Join Philanthropy Northwest for the second year of our virtual policy advocacy workshop series. This four-part series is designed for foundation staff and trustees who want to build their knowledge and capacity to fund and implement policy advocacy. This first session focuses on the fundamentals of advocacy and the value add for funders engaging in policy advocacy as a strategy.
Join Philanthropy Northwest for the second year of our virtual policy advocacy workshop series. This four-part series is designed for foundation staff and trustees who want to build their knowledge and capacity to fund and implement policy advocacy. Register for all four sessions and receive a significant price discount.
In co-sponsorship with many organizations including Philanthropy Northwest, the Funders' Committee for Civic Participation (FCCP) is hosting a webinar centered on making public comments about citizenship question planned for the 2020 census. On June 8, the Commerce Department (which oversees the Census Bureau) invited the public to comment on the paperwork associated with the 2020 census. The public has 60 days – until August 7 – to submit comments. This is one of the few opportunities for philanthropy to make its case that the citizenship question should be removed from the census questionnaire. Regardless of whether public comments will move the Trump administration to reverse its decision, this establishes an important record for the public, Congress and the courts to consider.
During this current election cycle, the climate of political vitriol towards people of color, immigrants, and individuals of different faiths has been stoked by economic insecurity, trickle down intimidation tactics, and ‘blame others’ hate speech. No doubt, the impact of this current tone of political rhetoric will extend beyond the immediate election. What can Foundations do to move working class constituents from the side lines to the front lines of policy change that will improve their economic well-being and not work against them? Join our distinguished panel for a discussion to explore ways that funders can and are using advocacy communications to provide leadership on shaping a narrative of possibility and supporting their grantees in embracing new approaches to engaging in advocacy across issues, populations and communities.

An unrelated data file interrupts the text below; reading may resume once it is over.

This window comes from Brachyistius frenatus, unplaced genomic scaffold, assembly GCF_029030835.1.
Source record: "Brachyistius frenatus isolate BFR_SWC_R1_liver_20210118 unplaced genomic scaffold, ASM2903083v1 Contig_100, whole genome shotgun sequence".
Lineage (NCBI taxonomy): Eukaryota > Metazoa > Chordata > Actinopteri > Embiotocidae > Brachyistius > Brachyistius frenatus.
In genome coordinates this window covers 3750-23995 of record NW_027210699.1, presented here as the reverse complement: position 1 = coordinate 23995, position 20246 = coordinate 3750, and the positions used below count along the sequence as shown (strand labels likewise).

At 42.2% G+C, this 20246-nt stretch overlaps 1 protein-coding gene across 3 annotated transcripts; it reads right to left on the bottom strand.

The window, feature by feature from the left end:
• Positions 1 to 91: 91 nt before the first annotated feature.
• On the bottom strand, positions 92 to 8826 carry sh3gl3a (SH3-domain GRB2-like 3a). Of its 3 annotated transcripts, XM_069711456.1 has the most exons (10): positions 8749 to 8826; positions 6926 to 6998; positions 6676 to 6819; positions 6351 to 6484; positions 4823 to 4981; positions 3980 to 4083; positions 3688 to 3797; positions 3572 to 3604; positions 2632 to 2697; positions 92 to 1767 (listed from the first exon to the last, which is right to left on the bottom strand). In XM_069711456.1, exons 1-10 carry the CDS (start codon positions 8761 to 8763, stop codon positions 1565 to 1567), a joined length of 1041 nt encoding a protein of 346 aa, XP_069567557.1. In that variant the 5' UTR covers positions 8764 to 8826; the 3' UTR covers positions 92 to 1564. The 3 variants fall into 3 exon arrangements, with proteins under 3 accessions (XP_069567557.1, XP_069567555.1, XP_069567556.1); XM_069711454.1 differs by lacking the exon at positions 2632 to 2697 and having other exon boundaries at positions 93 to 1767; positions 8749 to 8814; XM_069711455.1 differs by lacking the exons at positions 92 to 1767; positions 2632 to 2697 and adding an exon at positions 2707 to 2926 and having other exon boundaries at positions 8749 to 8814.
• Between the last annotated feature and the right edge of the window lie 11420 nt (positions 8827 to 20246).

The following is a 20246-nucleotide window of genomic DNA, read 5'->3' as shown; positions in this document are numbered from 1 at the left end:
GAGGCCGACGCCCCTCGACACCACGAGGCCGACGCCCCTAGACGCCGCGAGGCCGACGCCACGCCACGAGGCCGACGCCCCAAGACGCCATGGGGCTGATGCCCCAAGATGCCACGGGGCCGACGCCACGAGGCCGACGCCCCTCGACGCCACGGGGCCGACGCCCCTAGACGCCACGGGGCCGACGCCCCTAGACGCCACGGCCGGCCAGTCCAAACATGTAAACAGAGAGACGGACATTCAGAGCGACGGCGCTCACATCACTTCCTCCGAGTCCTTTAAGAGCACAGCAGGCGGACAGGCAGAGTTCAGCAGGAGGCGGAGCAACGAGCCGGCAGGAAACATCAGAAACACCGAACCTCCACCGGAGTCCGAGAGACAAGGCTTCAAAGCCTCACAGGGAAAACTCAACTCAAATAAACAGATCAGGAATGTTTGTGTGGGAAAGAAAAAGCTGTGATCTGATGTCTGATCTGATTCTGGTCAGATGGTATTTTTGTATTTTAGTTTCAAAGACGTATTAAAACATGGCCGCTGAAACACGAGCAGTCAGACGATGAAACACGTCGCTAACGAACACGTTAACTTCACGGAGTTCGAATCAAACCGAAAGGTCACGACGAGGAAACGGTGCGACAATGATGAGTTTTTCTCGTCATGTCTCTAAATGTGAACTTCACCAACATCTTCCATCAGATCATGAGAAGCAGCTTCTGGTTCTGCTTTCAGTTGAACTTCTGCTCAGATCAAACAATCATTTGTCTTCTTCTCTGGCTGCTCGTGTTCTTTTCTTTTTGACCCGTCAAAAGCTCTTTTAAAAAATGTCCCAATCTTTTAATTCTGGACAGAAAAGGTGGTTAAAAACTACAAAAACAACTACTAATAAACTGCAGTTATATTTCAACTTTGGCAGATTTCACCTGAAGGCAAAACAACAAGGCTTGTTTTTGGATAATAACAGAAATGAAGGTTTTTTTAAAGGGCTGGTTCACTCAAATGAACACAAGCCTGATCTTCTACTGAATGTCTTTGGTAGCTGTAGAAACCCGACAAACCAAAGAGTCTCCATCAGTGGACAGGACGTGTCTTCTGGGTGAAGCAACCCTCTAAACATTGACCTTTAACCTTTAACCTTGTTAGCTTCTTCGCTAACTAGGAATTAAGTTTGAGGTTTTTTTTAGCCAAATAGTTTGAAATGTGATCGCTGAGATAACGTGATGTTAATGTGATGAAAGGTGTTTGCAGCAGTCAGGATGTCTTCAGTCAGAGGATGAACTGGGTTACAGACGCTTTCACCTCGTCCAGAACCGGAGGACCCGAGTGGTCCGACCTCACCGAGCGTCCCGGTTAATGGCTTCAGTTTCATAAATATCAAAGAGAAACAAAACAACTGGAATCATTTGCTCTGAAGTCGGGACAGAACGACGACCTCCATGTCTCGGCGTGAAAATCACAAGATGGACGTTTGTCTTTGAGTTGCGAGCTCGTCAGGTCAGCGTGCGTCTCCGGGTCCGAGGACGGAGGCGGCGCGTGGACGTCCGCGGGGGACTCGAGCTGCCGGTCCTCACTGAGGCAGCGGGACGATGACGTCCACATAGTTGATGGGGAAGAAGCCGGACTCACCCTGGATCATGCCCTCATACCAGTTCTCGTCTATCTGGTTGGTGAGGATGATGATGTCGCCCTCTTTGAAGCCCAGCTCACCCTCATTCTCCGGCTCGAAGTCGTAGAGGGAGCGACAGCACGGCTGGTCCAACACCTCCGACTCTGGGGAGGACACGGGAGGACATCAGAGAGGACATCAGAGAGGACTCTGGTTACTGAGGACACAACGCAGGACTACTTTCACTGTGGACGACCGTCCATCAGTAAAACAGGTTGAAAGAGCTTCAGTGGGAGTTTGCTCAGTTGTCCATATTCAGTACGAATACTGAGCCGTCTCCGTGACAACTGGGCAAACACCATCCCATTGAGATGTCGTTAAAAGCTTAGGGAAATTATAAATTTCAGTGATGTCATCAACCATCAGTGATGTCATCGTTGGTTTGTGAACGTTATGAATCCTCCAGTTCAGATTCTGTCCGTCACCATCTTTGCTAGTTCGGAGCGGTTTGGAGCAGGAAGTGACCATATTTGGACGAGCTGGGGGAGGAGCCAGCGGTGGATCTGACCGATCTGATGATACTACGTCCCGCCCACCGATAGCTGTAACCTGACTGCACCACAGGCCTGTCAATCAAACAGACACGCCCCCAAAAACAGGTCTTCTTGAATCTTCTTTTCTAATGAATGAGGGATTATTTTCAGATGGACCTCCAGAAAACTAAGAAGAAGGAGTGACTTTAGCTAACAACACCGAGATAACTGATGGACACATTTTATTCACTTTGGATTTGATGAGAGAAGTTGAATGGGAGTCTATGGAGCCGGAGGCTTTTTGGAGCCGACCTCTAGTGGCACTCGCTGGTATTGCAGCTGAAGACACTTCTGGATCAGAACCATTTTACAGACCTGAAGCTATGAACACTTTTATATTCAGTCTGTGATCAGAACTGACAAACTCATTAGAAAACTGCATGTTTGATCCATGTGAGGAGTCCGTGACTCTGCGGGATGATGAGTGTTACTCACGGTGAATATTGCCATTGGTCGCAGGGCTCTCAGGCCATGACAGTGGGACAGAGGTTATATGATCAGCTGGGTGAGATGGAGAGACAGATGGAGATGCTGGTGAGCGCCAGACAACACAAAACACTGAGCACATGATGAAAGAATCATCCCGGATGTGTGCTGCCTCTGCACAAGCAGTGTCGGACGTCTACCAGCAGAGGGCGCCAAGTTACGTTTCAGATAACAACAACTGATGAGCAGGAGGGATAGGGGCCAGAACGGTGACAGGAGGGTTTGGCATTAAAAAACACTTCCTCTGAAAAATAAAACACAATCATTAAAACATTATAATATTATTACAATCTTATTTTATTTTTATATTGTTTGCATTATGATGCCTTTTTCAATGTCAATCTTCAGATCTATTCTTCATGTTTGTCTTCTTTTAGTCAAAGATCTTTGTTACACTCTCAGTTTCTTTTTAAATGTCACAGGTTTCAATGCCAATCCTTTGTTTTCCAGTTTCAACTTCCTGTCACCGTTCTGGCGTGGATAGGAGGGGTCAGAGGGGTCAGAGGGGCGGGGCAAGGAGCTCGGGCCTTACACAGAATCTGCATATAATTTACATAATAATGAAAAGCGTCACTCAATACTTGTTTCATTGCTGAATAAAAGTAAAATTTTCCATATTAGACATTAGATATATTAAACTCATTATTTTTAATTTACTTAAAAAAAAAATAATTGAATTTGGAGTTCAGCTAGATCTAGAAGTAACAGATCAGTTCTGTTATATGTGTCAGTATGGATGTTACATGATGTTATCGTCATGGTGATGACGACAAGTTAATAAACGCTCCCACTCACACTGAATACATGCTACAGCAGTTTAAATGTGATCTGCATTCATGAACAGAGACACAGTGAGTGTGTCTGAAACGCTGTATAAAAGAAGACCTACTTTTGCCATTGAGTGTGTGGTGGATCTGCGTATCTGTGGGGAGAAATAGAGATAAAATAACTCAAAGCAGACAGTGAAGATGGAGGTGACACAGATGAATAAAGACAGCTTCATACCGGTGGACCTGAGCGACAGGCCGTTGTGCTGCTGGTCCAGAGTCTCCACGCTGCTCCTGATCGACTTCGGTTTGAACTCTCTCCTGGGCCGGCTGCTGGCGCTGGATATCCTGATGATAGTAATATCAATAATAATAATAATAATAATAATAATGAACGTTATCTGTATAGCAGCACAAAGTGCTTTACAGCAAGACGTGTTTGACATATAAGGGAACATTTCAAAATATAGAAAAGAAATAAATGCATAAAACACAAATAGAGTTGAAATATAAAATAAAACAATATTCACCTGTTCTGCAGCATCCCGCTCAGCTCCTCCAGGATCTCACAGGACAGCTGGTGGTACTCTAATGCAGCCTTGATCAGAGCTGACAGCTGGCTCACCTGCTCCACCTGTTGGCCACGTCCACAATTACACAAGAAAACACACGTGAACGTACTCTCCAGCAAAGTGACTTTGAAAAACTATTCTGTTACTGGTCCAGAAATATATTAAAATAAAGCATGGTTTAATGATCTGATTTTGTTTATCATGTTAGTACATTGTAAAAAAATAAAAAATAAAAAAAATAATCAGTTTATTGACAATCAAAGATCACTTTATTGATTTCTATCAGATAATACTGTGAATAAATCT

Philanthropy Northwest and Seattle CityClub are pleased to invite you to an open discussion with Hedrick Smith, Pulitzer Prize-winning former New York Times reporter, Emmy award-winning documentary producer for PBS and PBS Frontline, and Executive Editor of Reclaim the American Dream – an informational website and movement committed to restoring democracy, reducing inequality, and rebuilding the power of the people. Join us in person in Seattle or via WebEx.
Individuals, children, families, businesses, and communities all benefit from high-quality education, a clean environment, economic development, a healthy workforce, and a good quality of life. They are the keys to social and economic progress. Unfortunately, findings from a recent Washington State Budget & Policy Center report show that Washington is stalled or falling behind on many measures of progress. Please join Philanthropy Northwest for an in-depth review of the Center's findings and a discussion about the strategies that funders and policymakers can adopt to ensure that Washington is moving forward.
Many Philanthropy Northwest members make consistent and significant investments in higher education, including improving access and affordability. However, affordability and access are highly complex issues that lend themselves to different perspectives and questions about the most strategic approaches to filling gaps. Join College Spark Washington, Washington Women in Need, Washington Student Achievement Council and the National Association of Scholarship Providers as they lead a discussion about higher education affordability.
Whether your focus is economic self-sufficiency, community change, health, or education, the Internet is changing the way you achieve your goals. As more information and services move online, people who are “digitally isolated” grow more excluded from opportunity and less connected to their communities. Although most American households are now online, a large minority – about 30 percent, including many whose members are poorer, less educated, and older – are not. Please join us for a conversation that explores how local foundations, working in partnership with government and the private sector, can successfully accelerate technology access and build capacity to bring isolated families and communities online.
Join RA staff and members to hear from the Council on Foundations about a recent survey from the Urban Institute on Donor Advised Funds (DAFs) managed by community foundations. The survey results will help provide a full picture on the importance of DAFs to communities nationwide and will help to address the questions that lawmakers often have about DAFs. This webinar is open to both RA staff and members.